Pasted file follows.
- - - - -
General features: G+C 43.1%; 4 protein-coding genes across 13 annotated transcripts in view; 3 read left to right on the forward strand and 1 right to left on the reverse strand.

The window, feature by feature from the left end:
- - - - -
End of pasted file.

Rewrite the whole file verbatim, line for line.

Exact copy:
General features: G+C 43.1%; 4 protein-coding genes across 13 annotated transcripts in view; 3 read left to right on the forward strand and 1 right to left on the reverse strand.

The window, feature by feature from the left end: